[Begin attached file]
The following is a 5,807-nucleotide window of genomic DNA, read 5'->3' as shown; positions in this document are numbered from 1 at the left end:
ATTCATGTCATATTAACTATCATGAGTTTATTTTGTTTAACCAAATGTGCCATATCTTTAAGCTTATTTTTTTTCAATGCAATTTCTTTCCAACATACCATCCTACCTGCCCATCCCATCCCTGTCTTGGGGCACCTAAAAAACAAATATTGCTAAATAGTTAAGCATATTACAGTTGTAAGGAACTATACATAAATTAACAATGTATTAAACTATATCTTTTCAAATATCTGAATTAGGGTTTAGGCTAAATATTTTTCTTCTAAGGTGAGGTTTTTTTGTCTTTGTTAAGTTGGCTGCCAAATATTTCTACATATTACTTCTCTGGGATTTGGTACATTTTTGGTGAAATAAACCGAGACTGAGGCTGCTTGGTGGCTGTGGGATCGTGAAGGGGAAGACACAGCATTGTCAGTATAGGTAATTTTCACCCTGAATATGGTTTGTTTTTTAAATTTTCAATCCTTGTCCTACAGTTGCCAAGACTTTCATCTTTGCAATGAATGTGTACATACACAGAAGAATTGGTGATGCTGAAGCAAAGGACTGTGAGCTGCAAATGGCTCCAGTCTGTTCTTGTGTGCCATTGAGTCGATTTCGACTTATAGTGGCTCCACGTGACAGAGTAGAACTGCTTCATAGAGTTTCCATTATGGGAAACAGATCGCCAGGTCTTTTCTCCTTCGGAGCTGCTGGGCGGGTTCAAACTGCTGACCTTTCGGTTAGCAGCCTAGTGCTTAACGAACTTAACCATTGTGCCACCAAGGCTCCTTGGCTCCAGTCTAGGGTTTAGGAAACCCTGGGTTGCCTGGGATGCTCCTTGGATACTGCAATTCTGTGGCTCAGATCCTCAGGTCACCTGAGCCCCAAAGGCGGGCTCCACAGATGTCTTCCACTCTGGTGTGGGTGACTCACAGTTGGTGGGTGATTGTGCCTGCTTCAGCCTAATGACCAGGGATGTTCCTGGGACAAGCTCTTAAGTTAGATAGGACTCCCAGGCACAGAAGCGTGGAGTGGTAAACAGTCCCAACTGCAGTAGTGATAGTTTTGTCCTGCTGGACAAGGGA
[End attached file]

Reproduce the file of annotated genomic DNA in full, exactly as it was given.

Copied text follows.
The following is a 5,807-nucleotide window of genomic DNA, read 5'->3' as shown; positions in this document are numbered from 1 at the left end:
ATTCATGTCATATTAACTATCATGAGTTTATTTTGTTTAACCAAATGTGCCATATCTTTAAGCTTATTTTTTTTCAATGCAATTTCTTTCCAACATACCATCCTACCTGCCCATCCCATCCCTGTCTTGGGGCACCTAAAAAACAAATATTGCTAAATAGTTAAGCATATTACAGTTGTAAGGAACTATACATAAATTAACAATGTATTAAACTATATCTTTTCAAATATCTGAATTAGGGTTTAGGCTAAATATTTTTCTTCTAAGGTGAGGTTTTTTTGTCTTTGTTAAGTTGGCTGCCAAATATTTCTACATATTACTTCTCTGGGATTTGGTACATTTTTGGTGAAATAAACCGAGACTGAGGCTGCTTGGTGGCTGTGGGATCGTGAAGGGGAAGACACAGCATTGTCAGTATAGGTAATTTTCACCCTGAATATGGTTTGTTTTTTAAATTTTCAATCCTTGTCCTACAGTTGCCAAGACTTTCATCTTTGCAATGAATGTGTACATACACAGAAGAATTGGTGATGCTGAAGCAAAGGACTGTGAGCTGCAAATGGCTCCAGTCTGTTCTTGTGTGCCATTGAGTCGATTTCGACTTATAGTGGCTCCACGTGACAGAGTAGAACTGCTTCATAGAGTTTCCATTATGGGAAACAGATCGCCAGGTCTTTTCTCCTTCGGAGCTGCTGGGCGGGTTCAAACTGCTGACCTTTCGGTTAGCAGCCTAGTGCTTAACGAACTTAACCATTGTGCCACCAAGGCTCCTTGGCTCCAGTCTAGGGTTTAGGAAACCCTGGGTTGCCTGGGATGCTCCTTGGATACTGCAATTCTGTGGCTCAGATCCTCAGGTCACCTGAGCCCCAAAGGCGGGCTCCACAGATGTCTTCCACTCTGGTGTGGGTGACTCACAGTTGGTGGGTGATTGTGCCTGCTTCAGCCTAATGACCAGGGATGTTCCTGGGACAAGCTCTTAAGTTAGATAGGACTCCCAGGCACAGAAGCGTGGAGTGGTAAACAGTCCCAACTGCAGTAGTGATAGTTTTGTCCTGCTGGACAAGGGA